SMSFs & property development – Emerging risks
There has been an increase in the number of SMSFs entering into arrangements where real property is purchased and developed to subsequently be sold or rented out. Such investments can help the fund build up its wealth more quickly than other forms, and from a tax standpoint, any rent or eventual capital gain may enjoy concessional tax treatment.
There are four main ways an SMSF may structure a property development investment or arrangement:
■ Engage an unrelated property developer. The simplest and least risky method, where a developer undertakes the development for payment.
■ Undertake the development itself. For example, an SMSF purchases a house and does its own renovations. The key issues to avoid here are payments to related parties and borrowing funds to finance improvements.
■ Invest in an ungeared related unit trust or company. In this scenario, the trust/company would undertake the development. Such an entity is not subject to the in-house asset rules (unlike a related geared unit trust), but must meet the requirements listed in the Superannuation Industry (Supervision) Regulations 1994 (SIS Act).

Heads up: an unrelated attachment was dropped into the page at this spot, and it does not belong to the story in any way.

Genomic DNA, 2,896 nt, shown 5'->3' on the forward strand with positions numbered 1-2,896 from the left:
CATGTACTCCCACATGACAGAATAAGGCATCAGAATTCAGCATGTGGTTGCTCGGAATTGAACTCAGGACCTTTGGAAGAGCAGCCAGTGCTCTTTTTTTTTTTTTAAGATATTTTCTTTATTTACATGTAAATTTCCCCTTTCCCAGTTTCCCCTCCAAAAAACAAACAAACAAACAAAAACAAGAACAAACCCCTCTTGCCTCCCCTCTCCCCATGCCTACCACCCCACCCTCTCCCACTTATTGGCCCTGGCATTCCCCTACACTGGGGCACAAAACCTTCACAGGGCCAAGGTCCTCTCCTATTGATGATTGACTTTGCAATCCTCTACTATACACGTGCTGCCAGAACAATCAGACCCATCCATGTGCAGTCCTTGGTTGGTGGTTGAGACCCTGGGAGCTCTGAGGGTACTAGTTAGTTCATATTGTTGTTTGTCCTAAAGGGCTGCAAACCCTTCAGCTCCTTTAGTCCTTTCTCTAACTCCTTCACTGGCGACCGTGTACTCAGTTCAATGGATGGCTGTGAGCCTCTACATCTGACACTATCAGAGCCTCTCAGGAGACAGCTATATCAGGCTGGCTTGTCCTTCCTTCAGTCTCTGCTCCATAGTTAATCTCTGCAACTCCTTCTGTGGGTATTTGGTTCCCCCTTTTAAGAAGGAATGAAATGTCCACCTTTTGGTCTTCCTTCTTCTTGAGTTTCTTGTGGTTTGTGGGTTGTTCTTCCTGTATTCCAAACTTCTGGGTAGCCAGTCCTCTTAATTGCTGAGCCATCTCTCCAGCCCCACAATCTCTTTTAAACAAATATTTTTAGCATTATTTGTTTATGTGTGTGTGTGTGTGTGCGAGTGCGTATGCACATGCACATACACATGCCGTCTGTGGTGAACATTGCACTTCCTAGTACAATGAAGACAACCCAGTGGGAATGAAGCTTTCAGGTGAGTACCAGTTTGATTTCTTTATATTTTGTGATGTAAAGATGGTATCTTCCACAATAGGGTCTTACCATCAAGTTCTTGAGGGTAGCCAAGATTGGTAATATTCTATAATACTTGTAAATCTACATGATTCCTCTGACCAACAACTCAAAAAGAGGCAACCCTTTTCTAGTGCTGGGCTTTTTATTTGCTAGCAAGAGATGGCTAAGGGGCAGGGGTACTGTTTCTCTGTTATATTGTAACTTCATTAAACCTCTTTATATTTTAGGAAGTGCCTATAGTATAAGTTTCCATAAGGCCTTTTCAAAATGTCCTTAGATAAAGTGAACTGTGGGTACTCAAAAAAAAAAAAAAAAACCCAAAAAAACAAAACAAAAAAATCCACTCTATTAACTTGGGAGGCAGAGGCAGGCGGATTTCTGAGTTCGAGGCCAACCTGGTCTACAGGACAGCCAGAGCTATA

■ Through unrelated unit trusts. Where no single SMSF owns 50% or more of the units in a unit trust (as doing so would mean it was in control of the trust and thus a related trust). This has the advantage of allowing the unrelated unit trust to borrow.
SMSF property development is layered with complexity. The sole purpose test, payments to related parties, and the in-house rules are just some of the SIS Act provisions that can lead to an SMSF becoming noncompliant. While the ATO recognises that property development can be a legitimate option for SMSFs, it has flagged the following investment types as liable to raise a red flag:
■ Where they are used to inappropriately divert income into the superannuation environment.
■ Where property development ventures are funded in a way that is inappropriate for retirement purposes.
■ Where they are implemented in a way that can lead to inadvertent but serious contraventions of the SIS Act.
What are some of these potential contraventions?
■ Collateral purposes. Where a property development venture could amount to the SMSF being maintained for a collateral purpose – that is, one other than providing retirement benefits to its members (or their dependants). For example, where the SMSF trustees have other roles within the property development venture (either through other businesses or control of other entities), it is important they can demonstrate that decisions made were solely pursuing the retirement purpose of the SMSF.
■ Related party loans/financial assistance. SMSFs are prohibited from providing loans or financial assistance to members or their relatives. In the property development space, this means not engaging a related party to provide services as a means of providing them with work, and not paying more than market value for their services.